Arriving at the canyoneering outfitter’s office to find that today’s climbing group is four 40-ish women who are celebrating a momentous birthday, I immediately equate them with my own “Fearsome Foursome” group. They are all Texans whose accents begin to rub off on me immediately. We are going to see my favorite hike in the park — from the TOP. With a remarkable group of women. For six hours.
Ed takes us where we never dreamed of going. Within an hour we find ourselves wa-a-a-y above the rest of the 5000 tourists in Arches today, looking down on tiny specks of people and on tour buses that look like toys. Exploring up there is exhilarating because you know precious few get there, and it is essentially a wild place. We find an odd assortment of chert pieces, which were used by native americans to make points. We leave it undisturbed.
The first two rappels come easily. Ed asks me if I am okay going down without a belay rope (an emergency stop rope) ahead of the others, in order to belay the others coming afterward. No problem. They are low-angle rappels and not difficult. We come to rest in what felt like a giant amphitheatre of rock, clearly a wash which, in flash floods, roars with water. There are no rain clouds today.
We walk over to the next lip and see a 100-foot steep drop to the next ledge. This will be our finest moment of the day — dangling free in space, watching the undercut cliff face go by as we lower ourselves. Ed wants me to be first and gauge the length of his rope which, on this descent, is “just long enough but no more.” He wants the rope to be dangling a couple feet off the canyon floor when I reach bottom.
After considerable finagling with anchor points and knots, which I know he could do in his sleep as he has been doing this for 37 yrs, he asks me to clip myself into the system. I slowly back myself down the face, still able to walk, leaning backward to keep the rope taut. And then the edge comes.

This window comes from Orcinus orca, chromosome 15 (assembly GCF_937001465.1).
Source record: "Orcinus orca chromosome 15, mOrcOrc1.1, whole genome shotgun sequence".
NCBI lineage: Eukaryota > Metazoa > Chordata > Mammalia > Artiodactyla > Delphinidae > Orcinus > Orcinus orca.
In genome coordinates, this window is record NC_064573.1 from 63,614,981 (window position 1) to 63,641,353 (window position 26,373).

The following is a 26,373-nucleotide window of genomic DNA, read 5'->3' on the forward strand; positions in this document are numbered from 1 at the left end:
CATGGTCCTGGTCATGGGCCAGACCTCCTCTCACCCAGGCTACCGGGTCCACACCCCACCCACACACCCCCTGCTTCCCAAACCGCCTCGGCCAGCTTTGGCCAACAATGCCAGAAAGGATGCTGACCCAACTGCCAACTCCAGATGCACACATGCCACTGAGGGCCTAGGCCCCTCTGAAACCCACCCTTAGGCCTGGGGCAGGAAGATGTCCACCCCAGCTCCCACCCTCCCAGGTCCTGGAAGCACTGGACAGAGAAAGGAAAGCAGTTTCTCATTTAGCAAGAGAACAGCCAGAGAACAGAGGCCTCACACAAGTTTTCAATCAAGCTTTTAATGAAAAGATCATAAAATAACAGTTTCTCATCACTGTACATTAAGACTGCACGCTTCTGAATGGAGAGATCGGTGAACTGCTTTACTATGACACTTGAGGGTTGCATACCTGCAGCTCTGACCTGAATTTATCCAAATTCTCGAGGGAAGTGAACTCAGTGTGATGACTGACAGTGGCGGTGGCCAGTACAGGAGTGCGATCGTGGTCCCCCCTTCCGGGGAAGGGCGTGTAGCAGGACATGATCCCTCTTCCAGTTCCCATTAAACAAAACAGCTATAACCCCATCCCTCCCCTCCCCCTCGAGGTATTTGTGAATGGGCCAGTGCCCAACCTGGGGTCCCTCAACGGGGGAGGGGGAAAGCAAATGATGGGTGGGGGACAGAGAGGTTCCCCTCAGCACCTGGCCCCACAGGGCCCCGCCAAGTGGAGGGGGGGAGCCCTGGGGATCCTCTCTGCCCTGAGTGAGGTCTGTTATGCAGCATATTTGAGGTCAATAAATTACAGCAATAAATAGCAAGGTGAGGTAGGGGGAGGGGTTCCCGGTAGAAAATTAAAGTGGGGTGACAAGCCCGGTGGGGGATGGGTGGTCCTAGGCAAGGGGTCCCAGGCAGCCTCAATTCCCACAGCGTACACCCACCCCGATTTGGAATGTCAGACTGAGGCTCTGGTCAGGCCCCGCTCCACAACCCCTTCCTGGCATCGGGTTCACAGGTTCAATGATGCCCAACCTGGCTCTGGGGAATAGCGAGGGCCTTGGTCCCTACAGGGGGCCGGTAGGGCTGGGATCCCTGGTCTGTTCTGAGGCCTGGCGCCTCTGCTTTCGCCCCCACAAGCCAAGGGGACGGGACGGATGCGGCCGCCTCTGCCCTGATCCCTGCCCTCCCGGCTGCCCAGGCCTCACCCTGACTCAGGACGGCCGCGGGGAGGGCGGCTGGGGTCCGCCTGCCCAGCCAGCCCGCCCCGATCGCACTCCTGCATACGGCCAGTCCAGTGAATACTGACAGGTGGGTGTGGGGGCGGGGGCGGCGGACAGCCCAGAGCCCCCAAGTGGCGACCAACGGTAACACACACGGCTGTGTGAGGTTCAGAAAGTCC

Deep breath. My quick look at the canyon floor is probably not the best idea just then. I hear Ed say my name, and look back up. He is trying to read my emotional state so he can give proper instruction or encouragement, but honestly all I need is anyone’s eyes to look into as I step back and the rope lowers me over the edge. His will do fine.
THIS is the adrenaline rush. You are walking vertically down the wall, controlling your own speed with the rope, when the wall angles away from you and you dangle in space. And this happens to be in one of the most beautiful places on earth. I draw my breath in and savor the total silence. Slowly, slowly, to make the moment last, I lower myself to the end of the rope.
And my toes are still ten feet off the canyon floor.
“Hey, Ed…” I call up. A far-away voice says, “Yes?” “Umm… need more rope.” Pause. “How much?” I calculate my height and call back, “Ten feet.” “Ten?” I think he was hoping for three. “Okay,” I hear. My mind is wondering what Ed would do to manufacture ten feet of rope when it was fully extended, but within two minutes my blue rope begins lengthening. “How much now?” “Six.” “Okay.” More lengthening. “Now?” “Almost there…” and pretty soon I just drop myself off the blue rope a couple feet to the rock.
After all six of us are off the cliff, and the ropes all perfectly coiled and re-stashed in our packs, we trek downward over boulder fields and washes. As we join the main Park Avenue trail, the sun is setting the tops of the mighty fins afire; a full moon rises in the east. The Texans are famished. They invite us to be their guests at the Moab Brewery for a late supper and a beer, to celebrate their finest accomplishments.
I sleep incredibly well.